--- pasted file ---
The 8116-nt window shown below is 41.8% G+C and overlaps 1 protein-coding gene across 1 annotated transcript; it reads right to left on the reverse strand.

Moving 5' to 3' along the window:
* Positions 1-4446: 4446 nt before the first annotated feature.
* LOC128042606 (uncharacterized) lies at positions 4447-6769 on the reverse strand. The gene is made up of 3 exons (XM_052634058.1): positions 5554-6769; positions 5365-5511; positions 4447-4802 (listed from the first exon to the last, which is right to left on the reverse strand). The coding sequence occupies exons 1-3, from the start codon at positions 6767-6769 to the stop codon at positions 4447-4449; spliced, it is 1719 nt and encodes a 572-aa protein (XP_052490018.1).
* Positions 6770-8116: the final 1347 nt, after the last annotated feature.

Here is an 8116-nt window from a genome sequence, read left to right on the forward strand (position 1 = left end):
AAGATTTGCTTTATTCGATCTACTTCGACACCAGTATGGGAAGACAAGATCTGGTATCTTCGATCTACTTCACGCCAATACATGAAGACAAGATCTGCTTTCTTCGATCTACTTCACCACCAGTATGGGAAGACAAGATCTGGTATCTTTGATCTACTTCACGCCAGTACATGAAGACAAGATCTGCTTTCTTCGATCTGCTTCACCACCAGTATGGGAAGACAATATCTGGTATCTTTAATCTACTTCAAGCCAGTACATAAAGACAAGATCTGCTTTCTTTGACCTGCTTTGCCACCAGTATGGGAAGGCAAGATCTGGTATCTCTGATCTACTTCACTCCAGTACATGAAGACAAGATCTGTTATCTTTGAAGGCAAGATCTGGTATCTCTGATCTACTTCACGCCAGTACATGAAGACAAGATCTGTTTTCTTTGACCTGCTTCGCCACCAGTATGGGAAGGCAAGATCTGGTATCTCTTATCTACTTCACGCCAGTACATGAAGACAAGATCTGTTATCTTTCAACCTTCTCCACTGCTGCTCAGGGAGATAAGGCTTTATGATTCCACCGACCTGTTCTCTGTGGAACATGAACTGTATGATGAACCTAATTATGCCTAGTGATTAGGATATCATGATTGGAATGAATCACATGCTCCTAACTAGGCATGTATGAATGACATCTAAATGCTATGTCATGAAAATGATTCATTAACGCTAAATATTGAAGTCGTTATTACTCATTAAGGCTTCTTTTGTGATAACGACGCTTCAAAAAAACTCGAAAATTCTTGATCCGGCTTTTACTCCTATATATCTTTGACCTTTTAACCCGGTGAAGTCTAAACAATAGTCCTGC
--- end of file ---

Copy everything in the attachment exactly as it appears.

The 8116-nt window shown below is 41.8% G+C and overlaps 1 protein-coding gene across 1 annotated transcript; it reads right to left on the reverse strand.

Moving 5' to 3' along the window:
* Positions 1-4446: 4446 nt before the first annotated feature.
* LOC128042606 (uncharacterized) lies at positions 4447-6769 on the reverse strand. The gene is made up of 3 exons (XM_052634058.1): positions 5554-6769; positions 5365-5511; positions 4447-4802 (listed from the first exon to the last, which is right to left on the reverse strand). The coding sequence occupies exons 1-3, from the start codon at positions 6767-6769 to the stop codon at positions 4447-4449; spliced, it is 1719 nt and encodes a 572-aa protein (XP_052490018.1).
* Positions 6770-8116: the final 1347 nt, after the last annotated feature.

Here is an 8116-nt window from a genome sequence, read left to right on the forward strand (position 1 = left end):
AAGATTTGCTTTATTCGATCTACTTCGACACCAGTATGGGAAGACAAGATCTGGTATCTTCGATCTACTTCACGCCAATACATGAAGACAAGATCTGCTTTCTTCGATCTACTTCACCACCAGTATGGGAAGACAAGATCTGGTATCTTTGATCTACTTCACGCCAGTACATGAAGACAAGATCTGCTTTCTTCGATCTGCTTCACCACCAGTATGGGAAGACAATATCTGGTATCTTTAATCTACTTCAAGCCAGTACATAAAGACAAGATCTGCTTTCTTTGACCTGCTTTGCCACCAGTATGGGAAGGCAAGATCTGGTATCTCTGATCTACTTCACTCCAGTACATGAAGACAAGATCTGTTATCTTTGAAGGCAAGATCTGGTATCTCTGATCTACTTCACGCCAGTACATGAAGACAAGATCTGTTTTCTTTGACCTGCTTCGCCACCAGTATGGGAAGGCAAGATCTGGTATCTCTTATCTACTTCACGCCAGTACATGAAGACAAGATCTGTTATCTTTCAACCTTCTCCACTGCTGCTCAGGGAGATAAGGCTTTATGATTCCACCGACCTGTTCTCTGTGGAACATGAACTGTATGATGAACCTAATTATGCCTAGTGATTAGGATATCATGATTGGAATGAATCACATGCTCCTAACTAGGCATGTATGAATGACATCTAAATGCTATGTCATGAAAATGATTCATTAACGCTAAATATTGAAGTCGTTATTACTCATTAAGGCTTCTTTTGTGATAACGACGCTTCAAAAAAACTCGAAAATTCTTGATCCGGCTTTTACTCCTATATATCTTTGACCTTTTAACCCGGTGAAGTCTAAACAATAGTCCTGC